A distribution network power line carrier communication system is disclosed in copending application Ser. No. 425,759 filed Dec. 18, 1973, by I. A. Whyte and assigned to the assignee of this invention, in which transmitters, receivers and frequency translating and signal reconditioning repeaters are described for transmitting communication signals between a substation and residential customers of an electric utility company through the power line conductors of a power distribution network. Thislpower line communication link with more efficient and proper impedance matching at the customers receivers and transmitters to avoid substantial losses and attenuation of the signal power levels.

' thirty to one with impedance values indicated above.

the residential electric power customers provides remote meter readings and/or selective load control of the customer loads.

A communication terminal is provided at each customer including the transmitter and the receiver described in-the aforementioned application which are coupled to the customers service conductors. As is known, service conductors interconnect the secondary power lines of a distribution network and the customer wiring and electric loads. Accordingly, the communicat on signals transmitted to the customer premises have signal impedance terminations including the combined lmpedan'ces of the service conductors, a watthour meter usually connected thereto and the customer wirmg and electric loads. These customer irnpedances present widely varying and often adversely low impedance values to the high frequency communication signals. Therefore, efficient and suitable impedance matching of the customers transmitter and receiver is difficult to accomplish. For example, the impedance at the communication signal frequencies of a watthour meter is usually in the order of 1 to 2 ohms. The customer electric loads often vary from a maxium impedance in the order of 50 ohms to a minimum impedance at the signal frequencies in the order of 0.5 ohm, however, the impedance variations are quite random and unpredictable.

With the power line communication system transmittmg carrier signals to large numbers of customers, efflcient operation of the system requires that signal impedance terminations at each customer be relatively high and substantially constant. This aids in accomplishing Also, it is also required to isolate the power line communication signals from low and virtually short circuit impedance conditions which can occur in the customer electric loads. The customer low impedance conditions require substantially higher signal power so that the received communication signals have acceptable voltage levels at the input of a customer receiver.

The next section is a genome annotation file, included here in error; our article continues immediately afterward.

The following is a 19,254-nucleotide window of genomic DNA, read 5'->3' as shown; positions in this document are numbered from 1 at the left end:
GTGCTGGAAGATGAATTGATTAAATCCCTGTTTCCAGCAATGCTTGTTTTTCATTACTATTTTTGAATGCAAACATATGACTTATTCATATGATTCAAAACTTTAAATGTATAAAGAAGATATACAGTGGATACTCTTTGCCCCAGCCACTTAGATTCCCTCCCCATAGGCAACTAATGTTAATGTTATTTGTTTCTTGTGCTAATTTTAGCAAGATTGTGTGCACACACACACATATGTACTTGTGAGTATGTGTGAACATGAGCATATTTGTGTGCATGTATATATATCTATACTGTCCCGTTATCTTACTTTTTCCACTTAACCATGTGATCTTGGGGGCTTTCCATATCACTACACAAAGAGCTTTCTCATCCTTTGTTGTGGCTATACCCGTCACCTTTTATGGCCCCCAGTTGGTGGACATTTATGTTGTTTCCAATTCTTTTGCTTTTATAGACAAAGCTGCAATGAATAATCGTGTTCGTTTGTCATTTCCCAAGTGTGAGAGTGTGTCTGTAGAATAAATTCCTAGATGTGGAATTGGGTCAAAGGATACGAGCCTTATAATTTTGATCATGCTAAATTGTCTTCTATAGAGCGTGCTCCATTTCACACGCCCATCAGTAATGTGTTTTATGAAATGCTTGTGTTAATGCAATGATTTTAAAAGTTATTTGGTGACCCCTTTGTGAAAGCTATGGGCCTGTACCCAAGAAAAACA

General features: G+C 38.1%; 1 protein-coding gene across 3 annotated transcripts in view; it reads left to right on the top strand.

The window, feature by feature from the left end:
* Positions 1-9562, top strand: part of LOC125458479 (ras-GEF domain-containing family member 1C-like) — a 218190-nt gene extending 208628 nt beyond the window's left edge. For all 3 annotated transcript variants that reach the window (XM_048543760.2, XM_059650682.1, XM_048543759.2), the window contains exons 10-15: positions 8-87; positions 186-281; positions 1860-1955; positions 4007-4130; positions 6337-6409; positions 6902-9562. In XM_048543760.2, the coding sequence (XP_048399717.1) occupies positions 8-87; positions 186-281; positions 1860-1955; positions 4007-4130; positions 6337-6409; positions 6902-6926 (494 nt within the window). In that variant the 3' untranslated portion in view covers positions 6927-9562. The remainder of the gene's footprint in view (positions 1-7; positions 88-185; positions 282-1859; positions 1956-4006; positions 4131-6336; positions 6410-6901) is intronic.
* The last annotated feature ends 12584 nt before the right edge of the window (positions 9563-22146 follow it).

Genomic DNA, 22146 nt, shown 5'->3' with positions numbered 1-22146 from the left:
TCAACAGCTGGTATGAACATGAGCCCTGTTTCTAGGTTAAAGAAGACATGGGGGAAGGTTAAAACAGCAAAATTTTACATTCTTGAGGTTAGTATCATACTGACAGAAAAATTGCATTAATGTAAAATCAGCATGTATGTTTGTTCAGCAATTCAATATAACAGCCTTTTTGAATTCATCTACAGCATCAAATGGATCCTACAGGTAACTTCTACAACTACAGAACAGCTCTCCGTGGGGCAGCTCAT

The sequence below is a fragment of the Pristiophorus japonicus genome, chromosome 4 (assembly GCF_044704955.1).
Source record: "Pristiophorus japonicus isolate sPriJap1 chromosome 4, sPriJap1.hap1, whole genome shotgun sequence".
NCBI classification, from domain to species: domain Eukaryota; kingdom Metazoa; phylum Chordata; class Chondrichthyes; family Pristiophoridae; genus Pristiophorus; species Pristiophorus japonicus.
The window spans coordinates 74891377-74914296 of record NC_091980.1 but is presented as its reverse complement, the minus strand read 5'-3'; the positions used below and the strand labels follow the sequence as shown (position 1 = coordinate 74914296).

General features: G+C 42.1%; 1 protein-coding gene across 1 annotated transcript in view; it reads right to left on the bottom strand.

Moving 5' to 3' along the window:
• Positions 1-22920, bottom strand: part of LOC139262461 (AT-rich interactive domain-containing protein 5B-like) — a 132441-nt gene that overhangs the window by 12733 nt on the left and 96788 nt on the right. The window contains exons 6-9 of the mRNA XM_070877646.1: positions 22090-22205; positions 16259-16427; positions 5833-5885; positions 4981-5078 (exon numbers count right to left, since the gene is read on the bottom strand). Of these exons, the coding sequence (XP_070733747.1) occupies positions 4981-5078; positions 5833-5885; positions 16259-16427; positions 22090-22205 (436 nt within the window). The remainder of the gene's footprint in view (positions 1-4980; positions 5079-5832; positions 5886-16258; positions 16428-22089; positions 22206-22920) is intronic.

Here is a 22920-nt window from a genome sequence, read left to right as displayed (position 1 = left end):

A further adverse condition to be protected against at the customer terminal end of a power line communication system is interfering high frequency signals which may originate in customer loads including home inter-com systems, or high frequency noise generating sources, or unauthorized signal generators intentionally connected at the customer premises to disrupt the reception or transmission of the communication signals being transmitted over the distribution network serving the customer. Connection of a frequency responsive signal bypass in parallel with the customer loads provides low impedance paths to ground at the communication signal frequencies to confine the interfering signals.

In a related application Ser. No. 444,583, filed Feb. 2, 1974, by I. A. Whyte filed concurrently with this application and assigned to the assignee of this invention, an improved watthour metering circuit is described and claimed having integral terminating impedance networks which provide high impedance elements. at high frequencies for suitable impedance termination of power line communication signals transmitted to a power customer and the network also includes low impedance elements at high frequencies to bypass interfering signals originating in customer loads.

SUMMARY OF THE INVENTION In accordance with the present invention a distribution network power line carrier communication system includes an improved terminating impedance network connected to the power line conductors of a utility company customer between the customer electric loads and the customers communication terminal. The terminating impedance network includes high series impedance elements including an inductance or inductame-capacitance parallel resonant connected circuit elements tuned to the power line communication signal frequencies so as to provide a predetermined increased value of signal impedance. Higher and more constant terminating impedance values are presented to the communication signals received at a customers power line signal termination without substantial voltage drops or power losses at the electrical power frequencies. The inductance elements are formed by ferrite magnetic core members secured around a customers power line service conductors interconnecting the customer electric loads and a distribution power line net work. The parallel resonant circuits are provided by ferrite magnetic core members having a power line conductor extending through the center opening of the core member with a capacitor being transformer coupled in parallel so that the parallel resonant circuit is tuned to the communication signal frequencies.